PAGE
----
The Memo: House vote raises stakes on impeachment

The stakes were raised in the impeachment battle on Thursday when the House voted, almost entirely along party lines, to back the inquiry into President TrumpDonald TrumpCIA chief threatened to resign over push to install Trump loyalist as deputy: report Azar in departure letter says Capitol riot threatens to 'tarnish' administration's accomplishments Justice Dept. argues Trump should get immunity from rape accuser's lawsuit MORE’s conduct in relation to Ukraine.

The vote sets the stage for a move to public hearings — a shift that is sure to intensify the drama around the Democratic-led effort to make Trump only the third president in history to be impeached.

The specter of administration officials or others delivering damning testimony live on national television looms large for Trump.


It threatens to deepen the trouble in which he finds himself stemming from a July 25 phone call in which he pressed Ukrainian President Volodymyr Zelensky to investigate former Vice President Joe BidenJoe BidenAzar in departure letter says Capitol riot threatens to 'tarnish' administration's accomplishments House Democrats introduce measures to oppose Trump's bomb sale to Saudis On The Money: Retail sales drop in latest sign of weakening economy | Fast-food workers strike for minimum wage | US officials raise concerns over Mexico's handling of energy permits MORE and his son Hunter.

Trump has already suffered a steady drip of negative information, in testimony from Lt. Col. Alexander Vindman, acting U.S. Ambassador to Ukraine William Taylor and others.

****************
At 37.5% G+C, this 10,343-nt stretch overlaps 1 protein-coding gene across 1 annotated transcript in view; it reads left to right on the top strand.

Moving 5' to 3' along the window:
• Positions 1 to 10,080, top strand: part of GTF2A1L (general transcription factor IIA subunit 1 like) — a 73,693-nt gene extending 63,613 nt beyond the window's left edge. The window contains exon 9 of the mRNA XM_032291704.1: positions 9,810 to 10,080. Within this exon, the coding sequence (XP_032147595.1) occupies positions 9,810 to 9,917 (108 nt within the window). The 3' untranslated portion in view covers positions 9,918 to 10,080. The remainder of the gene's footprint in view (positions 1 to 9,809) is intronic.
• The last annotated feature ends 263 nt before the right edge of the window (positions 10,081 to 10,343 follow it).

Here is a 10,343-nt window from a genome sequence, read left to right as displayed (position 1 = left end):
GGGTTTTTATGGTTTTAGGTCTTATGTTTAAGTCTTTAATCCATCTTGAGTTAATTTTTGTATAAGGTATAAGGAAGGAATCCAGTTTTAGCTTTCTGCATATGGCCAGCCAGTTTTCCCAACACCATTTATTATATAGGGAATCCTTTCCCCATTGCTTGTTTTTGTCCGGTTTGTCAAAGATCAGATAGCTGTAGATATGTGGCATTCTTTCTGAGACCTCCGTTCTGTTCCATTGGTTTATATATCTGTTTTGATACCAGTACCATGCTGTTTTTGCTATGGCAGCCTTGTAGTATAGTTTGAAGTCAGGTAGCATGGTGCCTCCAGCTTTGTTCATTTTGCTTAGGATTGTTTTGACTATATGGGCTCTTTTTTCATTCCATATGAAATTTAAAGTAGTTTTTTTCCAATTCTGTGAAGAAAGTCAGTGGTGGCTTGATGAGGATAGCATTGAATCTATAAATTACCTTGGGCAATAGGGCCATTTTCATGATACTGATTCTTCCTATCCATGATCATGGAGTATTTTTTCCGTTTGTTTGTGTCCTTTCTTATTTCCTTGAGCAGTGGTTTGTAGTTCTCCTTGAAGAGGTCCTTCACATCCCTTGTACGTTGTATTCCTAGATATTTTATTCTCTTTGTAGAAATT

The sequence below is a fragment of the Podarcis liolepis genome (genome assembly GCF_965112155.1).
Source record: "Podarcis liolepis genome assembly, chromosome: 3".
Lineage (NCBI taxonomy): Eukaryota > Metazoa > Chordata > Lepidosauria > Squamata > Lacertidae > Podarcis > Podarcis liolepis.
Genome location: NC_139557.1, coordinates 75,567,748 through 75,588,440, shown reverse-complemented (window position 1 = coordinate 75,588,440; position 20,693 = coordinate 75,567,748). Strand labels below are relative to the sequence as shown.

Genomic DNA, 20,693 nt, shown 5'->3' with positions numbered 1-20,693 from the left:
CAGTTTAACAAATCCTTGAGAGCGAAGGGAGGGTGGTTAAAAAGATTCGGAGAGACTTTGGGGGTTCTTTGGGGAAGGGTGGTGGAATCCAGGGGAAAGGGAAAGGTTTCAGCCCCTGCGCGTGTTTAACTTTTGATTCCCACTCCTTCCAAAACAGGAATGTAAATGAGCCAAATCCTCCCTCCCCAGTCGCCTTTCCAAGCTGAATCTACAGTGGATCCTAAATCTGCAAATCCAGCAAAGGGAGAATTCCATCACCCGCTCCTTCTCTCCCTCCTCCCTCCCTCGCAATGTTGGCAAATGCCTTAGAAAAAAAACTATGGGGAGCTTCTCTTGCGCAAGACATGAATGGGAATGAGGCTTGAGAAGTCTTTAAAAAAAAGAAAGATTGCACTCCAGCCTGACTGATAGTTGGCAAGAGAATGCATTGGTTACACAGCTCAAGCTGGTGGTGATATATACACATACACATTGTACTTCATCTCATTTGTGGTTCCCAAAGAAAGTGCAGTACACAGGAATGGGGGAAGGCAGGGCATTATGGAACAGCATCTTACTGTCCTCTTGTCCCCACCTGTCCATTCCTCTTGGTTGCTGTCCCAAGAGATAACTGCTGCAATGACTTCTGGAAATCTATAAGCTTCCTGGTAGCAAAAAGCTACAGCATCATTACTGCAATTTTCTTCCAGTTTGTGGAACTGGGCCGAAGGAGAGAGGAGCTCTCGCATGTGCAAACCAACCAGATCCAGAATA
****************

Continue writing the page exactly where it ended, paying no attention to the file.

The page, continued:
But the fact that witnesses have so far testified in private has blunted the impact of their accounts. It has also left Democrats open to the charge from Trump allies that they are hiding or minimizing information that may be exculpatory of the president.

That is all about to change.

“Live coverage totally raises the stakes, because then the average voter, rather than hearing about it from the Democrats or from Trump or from the media, now will see it with their own eyes,” said Tobe Berkovitz, a Boston University professor who specializes in political communications. “That can have a different effect.”

The House voted 232-196 for a resolution setting out rules for the impeachment process Thursday. Only two Democrats, Reps. Collin PetersonCollin Clark PetersonOn The Trail: The political losers of 2020 OVERNIGHT ENERGY: Trump admin to sell oil leases at Arctic wildlife refuge before Biden takes office |Trump administration approves controversial oil testing method in Gulf of Mexico | Rep. Scott wins House Agriculture Committee gavel Rep. David Scott wins House Agriculture Committee gavel MORE (Minn.) and Jeff Van DrewJeff Van DrewSunday shows preview: Riots roil Washington as calls for Trump's removal grow NJ Republican pushes for Ways and Means seat a year after switching parties Here are the Republicans planning to challenge the Electoral College results MORE (N.J.), voted against it. No Republicans voted for it, though Rep. Justin AmashJustin AmashRepublicans eye primaries in impeachment vote Michigan GOP lawmaker says he's 'strongly considering' impeachment Newly sworn in Republican House member after Capitol riot: 'I regret not bringing my gun to D.C.' MORE (I-Mich.) — who left the GOP in protest of Trump — did so.

The near-total adherence to party lines will assuage the chief concern among party leaders on both sides.